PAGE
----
• Make sure all vaccinations are up to date.  If they are not, try to schedule a quick appointment.
  • Take a current photo of your pets and put them in an area that will remain dry, along with contact information for their vet.    storm-cat.jpg
  • Make a sign with a description of the pet, the name and age, and place it in a window, just in case the pet does go missing.
  • Have a list of places that you can evacuate to that allows pets.

Keep Pets Safe at Home
If you will be riding out the storm at home, there are few things you can do to ensure the safety of your dogs and cats.

  • Dogs – Prepare an area where the dog will be safest, like in the basement or a room with few windows.  Make sure to have the following items: food and water bowl, blankets, dog’s bed and favorite toy, at least 3 days worth of food and water, medications, plastic bags for waste clean-up, harness, and the leash.
  • Cats – The same list applies, however, include extra litter (or newspaper to shred instead of litter), as well as a cat carrier to keep them from roaming into a dangerous area of the home.

If Evacuation is Necessary
If you reside in an area where evacuation is imminent, there are a few things to keep in mind in order to keep your pets safe.

  • Always bring your pets with you, never leave them at home, since you never know the duration or severity of the danger.
  • Pack an emergency evacuation kit in advance, consisting of bowls, food, water, treats, favorite toy, bed or blanket to sleep on, harness, leash, any medications or first aid, a photo of the pet, veterinarian contact information, garbage bags, towels, make sure the pet is wearing its collar with rabies tag and identification tag with up-to-date phone number to reach if lost.  If you have cats, make sure you pack the litter box and extra litter or shredded newspaper.

Always take every precaution when it comes to the safety of your pets, from being prepared in advance to knowing where to go in case of evacuation.  Our pets rely on us as their owners to keep them safe and calm.

If you have other tips or suggestions on how to keep pets safe during a hurricane, please leave a comment!

Is your pet ready if disaster strikes?


raincoatcat.jpgThere's no way of knowing how many beloved pets were left behind when Hurricane Katrina forced mass evacuations in New Orleans.  Grim estimates indicate 70,000 pets remained in the city during the storm; of those, about 15,000 were rescued and only 2,900 eventually reunited with their owners.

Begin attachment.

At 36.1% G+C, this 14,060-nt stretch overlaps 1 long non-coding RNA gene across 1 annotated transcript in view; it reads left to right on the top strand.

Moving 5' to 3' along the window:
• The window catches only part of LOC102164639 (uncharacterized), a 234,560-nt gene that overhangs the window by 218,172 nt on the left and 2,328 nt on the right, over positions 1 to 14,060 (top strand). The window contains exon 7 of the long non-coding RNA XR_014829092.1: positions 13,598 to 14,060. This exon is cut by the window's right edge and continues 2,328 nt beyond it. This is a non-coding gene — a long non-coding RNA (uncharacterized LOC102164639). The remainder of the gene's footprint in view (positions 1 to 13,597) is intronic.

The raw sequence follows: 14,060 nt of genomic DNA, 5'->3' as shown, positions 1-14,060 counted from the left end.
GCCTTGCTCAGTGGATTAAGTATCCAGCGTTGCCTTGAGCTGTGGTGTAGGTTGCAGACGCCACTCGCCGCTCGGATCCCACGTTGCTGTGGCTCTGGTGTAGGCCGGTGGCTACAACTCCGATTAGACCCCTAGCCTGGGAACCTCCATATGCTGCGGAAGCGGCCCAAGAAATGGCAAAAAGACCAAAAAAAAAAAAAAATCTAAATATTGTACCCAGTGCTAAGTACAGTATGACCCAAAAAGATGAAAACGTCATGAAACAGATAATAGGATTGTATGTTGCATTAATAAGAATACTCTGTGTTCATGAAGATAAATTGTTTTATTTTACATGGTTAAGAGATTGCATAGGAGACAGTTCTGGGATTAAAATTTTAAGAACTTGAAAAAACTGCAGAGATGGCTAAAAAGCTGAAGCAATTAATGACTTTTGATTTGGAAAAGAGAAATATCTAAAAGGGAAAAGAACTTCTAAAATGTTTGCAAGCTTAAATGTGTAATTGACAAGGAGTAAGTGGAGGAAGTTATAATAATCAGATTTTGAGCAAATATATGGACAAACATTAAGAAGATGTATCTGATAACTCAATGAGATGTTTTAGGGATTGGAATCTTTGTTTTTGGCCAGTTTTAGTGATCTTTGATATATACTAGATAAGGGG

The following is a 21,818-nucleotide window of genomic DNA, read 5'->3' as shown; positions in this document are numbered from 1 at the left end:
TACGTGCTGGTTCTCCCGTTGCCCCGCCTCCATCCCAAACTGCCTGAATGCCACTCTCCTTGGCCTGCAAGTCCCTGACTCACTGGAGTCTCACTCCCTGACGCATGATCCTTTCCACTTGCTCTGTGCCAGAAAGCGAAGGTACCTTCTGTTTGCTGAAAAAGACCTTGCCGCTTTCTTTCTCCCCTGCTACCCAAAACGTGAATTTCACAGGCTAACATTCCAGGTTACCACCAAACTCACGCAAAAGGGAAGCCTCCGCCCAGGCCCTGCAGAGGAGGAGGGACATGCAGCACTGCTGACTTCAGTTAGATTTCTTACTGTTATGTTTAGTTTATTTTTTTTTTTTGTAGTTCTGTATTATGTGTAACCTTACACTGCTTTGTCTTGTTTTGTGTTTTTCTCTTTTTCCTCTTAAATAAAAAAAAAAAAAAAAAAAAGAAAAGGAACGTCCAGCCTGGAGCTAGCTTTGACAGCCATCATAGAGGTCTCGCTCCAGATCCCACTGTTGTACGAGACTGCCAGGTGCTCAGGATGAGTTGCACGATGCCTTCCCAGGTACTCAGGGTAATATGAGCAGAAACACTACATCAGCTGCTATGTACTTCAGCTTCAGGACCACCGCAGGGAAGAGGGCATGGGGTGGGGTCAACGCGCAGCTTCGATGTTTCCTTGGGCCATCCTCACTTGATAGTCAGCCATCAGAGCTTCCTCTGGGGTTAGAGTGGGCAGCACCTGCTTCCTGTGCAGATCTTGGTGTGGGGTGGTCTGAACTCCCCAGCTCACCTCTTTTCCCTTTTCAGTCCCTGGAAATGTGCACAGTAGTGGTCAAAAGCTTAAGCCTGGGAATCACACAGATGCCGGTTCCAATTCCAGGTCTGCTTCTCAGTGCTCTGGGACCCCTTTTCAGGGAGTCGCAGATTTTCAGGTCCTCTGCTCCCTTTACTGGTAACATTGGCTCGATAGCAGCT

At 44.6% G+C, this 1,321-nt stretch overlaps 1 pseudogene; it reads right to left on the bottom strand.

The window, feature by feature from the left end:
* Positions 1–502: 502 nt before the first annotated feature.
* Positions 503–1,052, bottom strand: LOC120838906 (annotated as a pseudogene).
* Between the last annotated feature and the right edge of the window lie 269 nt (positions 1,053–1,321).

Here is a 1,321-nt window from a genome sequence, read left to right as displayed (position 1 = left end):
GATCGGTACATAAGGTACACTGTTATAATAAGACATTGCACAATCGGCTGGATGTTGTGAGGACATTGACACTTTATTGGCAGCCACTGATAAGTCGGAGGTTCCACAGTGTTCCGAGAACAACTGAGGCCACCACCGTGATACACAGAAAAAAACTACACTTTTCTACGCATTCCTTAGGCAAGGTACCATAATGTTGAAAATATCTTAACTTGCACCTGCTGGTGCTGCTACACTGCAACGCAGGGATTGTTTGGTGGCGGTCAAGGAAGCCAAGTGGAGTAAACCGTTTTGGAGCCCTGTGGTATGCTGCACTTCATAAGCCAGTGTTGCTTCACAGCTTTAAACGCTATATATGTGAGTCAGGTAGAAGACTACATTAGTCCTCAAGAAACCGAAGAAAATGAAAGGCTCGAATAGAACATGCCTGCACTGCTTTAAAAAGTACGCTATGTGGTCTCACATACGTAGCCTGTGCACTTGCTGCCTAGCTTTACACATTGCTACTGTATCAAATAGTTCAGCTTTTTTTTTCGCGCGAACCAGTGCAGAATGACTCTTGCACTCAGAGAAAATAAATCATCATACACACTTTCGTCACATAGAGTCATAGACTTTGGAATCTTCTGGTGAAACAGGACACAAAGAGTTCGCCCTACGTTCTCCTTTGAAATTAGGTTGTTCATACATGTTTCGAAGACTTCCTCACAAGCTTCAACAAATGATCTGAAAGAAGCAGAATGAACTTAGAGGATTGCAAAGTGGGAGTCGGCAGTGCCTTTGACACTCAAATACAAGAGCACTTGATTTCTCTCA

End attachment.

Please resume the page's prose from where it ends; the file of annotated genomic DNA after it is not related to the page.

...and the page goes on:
The Humane Society of the United States strongly recommends all pet owners have a disaster preparedness plan in place for pets. This includes plans for pet shelter and a basic disaster kit of essential survival items which will enable you to keep your pet comfortable.



When people are displaced from their homes into evacuation centers, they often wish to bring pets with them. It makes sense as for many, their pet is part of the family.  Also, having a pet nearby may serve as a source of comfort to someone who has lost their possessions.

Unfortunately, many disaster evacuation centers (and specifically Red Cross evacuation centers) cannot accept pets because of health and safety regulations. Pets kept at human evacuation centers can sometimes pose a risk of disease or injury to other shelter inhabitants. In fact, service animals that assist people with disabilities are currently the only animals allowed in some evacuation centers.

Animal evacuation centers and foster homes may accommodate animals while owners reside in temporary evacuation centers, but these services may not be available everywhere. Facing the stress of an evacuation is difficult enough without having to worry about your pet’s safety too.

So what is a pet owner to do? Start planning now.  The key to survival during a disaster, crisis or emergency is to be as prepared as possible before disaster strikes. Take the time to make proper plans and assemble an emergency kit for you and your pet and you will greatly increase your pet's chances of survival.